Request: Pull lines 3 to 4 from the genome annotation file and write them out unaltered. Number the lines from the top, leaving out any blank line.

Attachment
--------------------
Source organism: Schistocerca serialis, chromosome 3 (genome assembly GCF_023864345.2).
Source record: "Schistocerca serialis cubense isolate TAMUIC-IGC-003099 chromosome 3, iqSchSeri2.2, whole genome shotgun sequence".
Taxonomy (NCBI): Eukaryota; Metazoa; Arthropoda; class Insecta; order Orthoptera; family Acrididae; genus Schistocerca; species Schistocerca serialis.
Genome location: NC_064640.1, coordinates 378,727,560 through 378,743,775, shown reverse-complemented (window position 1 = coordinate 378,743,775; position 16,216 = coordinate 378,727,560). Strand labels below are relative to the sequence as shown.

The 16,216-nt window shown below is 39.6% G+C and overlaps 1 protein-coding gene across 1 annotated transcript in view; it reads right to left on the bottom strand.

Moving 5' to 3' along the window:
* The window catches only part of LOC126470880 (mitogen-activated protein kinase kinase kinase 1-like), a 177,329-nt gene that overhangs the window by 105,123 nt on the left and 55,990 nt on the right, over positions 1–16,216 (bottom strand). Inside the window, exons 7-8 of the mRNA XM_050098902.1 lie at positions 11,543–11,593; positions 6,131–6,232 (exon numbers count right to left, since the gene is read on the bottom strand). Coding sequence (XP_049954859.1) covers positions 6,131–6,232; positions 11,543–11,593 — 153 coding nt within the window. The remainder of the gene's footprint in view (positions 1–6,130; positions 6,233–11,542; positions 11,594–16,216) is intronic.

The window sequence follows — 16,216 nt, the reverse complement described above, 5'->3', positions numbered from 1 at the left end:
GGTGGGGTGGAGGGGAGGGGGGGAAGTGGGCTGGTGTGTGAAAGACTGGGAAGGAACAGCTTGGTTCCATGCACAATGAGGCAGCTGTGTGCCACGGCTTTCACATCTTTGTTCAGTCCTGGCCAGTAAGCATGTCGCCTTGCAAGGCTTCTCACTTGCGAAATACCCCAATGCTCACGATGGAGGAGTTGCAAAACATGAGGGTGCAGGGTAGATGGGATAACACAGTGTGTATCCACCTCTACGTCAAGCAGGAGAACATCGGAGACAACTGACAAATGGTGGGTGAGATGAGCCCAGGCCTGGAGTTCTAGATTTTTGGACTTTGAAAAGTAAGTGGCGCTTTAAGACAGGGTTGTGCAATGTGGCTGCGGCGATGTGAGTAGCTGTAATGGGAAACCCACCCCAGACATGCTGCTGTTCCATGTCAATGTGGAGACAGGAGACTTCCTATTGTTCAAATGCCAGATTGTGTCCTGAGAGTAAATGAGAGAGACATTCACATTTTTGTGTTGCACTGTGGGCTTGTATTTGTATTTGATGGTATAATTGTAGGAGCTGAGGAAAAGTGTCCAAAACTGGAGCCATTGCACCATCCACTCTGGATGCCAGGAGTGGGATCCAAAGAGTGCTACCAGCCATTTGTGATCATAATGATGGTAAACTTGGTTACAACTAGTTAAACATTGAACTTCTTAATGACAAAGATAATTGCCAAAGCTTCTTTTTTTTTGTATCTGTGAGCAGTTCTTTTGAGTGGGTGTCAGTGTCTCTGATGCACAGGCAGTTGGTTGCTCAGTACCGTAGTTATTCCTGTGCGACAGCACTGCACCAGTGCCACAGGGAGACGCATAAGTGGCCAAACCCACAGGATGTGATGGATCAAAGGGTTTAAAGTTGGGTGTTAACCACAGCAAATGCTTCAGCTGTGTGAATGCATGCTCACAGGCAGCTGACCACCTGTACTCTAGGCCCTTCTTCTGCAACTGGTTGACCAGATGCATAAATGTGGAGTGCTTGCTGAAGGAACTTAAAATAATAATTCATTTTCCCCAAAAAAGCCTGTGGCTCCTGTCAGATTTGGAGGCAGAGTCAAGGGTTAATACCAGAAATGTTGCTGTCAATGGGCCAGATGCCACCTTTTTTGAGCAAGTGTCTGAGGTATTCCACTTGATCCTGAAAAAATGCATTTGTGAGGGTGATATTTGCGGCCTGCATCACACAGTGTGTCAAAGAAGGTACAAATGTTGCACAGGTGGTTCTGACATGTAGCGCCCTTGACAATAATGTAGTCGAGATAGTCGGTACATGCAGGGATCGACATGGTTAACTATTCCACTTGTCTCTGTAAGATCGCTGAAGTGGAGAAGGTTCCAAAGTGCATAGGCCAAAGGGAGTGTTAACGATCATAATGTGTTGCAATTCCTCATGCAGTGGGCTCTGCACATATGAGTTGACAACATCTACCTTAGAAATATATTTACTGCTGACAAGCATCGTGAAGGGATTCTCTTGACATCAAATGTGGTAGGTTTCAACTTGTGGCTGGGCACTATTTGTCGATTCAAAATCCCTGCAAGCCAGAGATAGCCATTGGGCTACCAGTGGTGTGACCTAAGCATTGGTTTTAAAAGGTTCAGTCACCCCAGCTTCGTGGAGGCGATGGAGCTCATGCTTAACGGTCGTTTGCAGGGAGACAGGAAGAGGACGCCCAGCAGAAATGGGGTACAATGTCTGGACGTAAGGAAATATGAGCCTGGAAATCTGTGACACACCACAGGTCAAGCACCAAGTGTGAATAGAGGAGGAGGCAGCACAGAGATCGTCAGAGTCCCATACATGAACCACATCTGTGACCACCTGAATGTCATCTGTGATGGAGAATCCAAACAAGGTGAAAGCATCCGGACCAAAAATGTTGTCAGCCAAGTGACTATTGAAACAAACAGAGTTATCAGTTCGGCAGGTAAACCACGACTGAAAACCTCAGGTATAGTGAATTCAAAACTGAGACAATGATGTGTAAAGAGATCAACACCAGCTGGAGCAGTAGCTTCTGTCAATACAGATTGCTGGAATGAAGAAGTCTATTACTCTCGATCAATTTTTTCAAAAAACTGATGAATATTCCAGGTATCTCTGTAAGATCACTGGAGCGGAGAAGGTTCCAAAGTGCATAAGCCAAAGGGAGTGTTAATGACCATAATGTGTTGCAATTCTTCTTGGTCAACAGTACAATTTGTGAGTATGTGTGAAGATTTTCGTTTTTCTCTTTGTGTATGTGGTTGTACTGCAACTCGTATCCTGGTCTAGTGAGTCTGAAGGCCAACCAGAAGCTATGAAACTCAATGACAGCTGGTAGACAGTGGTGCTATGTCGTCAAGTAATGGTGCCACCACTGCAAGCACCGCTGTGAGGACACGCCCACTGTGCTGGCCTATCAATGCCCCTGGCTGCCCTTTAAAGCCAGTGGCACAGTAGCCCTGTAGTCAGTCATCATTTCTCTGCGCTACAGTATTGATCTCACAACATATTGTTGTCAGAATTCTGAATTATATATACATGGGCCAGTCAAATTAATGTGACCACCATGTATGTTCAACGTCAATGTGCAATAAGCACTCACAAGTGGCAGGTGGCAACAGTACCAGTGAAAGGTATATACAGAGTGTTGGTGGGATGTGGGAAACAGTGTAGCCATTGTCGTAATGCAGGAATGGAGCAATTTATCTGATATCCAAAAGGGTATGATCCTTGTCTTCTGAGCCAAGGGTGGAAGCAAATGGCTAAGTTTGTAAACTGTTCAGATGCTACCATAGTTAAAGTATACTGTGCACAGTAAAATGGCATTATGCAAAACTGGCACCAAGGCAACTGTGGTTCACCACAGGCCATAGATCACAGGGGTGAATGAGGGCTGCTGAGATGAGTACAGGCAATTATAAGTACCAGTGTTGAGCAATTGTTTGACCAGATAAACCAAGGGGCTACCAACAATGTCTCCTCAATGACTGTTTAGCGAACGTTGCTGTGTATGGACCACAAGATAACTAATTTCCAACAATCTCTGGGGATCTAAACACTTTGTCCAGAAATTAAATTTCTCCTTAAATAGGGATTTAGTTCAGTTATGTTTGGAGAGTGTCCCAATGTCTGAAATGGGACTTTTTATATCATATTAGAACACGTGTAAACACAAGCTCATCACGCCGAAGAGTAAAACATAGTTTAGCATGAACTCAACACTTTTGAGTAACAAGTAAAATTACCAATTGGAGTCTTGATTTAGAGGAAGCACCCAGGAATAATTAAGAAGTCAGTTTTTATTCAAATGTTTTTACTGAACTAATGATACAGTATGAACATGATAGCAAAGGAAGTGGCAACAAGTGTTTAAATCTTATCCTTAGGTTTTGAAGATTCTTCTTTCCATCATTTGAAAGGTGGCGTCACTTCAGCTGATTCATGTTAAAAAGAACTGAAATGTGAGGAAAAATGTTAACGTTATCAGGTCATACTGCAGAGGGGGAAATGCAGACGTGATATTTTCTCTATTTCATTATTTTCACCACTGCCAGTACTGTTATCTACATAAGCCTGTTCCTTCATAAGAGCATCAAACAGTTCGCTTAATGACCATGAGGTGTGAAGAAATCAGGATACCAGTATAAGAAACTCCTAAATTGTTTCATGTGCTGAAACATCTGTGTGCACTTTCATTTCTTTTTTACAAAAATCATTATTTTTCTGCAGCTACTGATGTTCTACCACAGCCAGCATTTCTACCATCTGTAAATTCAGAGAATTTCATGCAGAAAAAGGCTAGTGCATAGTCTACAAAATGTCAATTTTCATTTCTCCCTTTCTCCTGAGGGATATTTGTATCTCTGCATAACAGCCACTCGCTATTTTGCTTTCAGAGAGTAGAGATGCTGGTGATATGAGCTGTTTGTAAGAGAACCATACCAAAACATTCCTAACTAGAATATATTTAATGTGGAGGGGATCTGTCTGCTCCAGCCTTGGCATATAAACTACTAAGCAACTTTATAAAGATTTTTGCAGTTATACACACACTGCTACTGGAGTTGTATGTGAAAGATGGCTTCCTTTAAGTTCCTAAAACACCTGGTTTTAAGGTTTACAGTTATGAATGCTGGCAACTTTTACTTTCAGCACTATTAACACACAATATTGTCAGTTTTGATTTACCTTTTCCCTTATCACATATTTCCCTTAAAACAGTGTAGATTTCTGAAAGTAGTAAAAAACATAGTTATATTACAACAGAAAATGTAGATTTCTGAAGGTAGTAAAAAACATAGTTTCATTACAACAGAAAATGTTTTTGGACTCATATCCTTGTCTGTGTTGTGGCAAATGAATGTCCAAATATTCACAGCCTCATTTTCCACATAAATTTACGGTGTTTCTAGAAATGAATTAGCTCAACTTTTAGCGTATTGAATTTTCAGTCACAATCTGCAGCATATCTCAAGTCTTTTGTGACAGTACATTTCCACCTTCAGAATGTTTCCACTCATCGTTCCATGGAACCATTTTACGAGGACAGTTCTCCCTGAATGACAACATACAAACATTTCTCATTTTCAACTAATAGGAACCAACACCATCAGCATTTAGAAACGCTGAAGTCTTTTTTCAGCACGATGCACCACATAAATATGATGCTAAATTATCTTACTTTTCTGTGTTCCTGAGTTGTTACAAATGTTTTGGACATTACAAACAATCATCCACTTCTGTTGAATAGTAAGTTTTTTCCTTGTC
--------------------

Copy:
Taxonomy (NCBI): Eukaryota; Metazoa; Arthropoda; class Insecta; order Orthoptera; family Acrididae; genus Schistocerca; species Schistocerca serialis.
Genome location: NC_064640.1, coordinates 378,727,560 through 378,743,775, shown reverse-complemented (window position 1 = coordinate 378,743,775; position 16,216 = coordinate 378,727,560). Strand labels below are relative to the sequence as shown.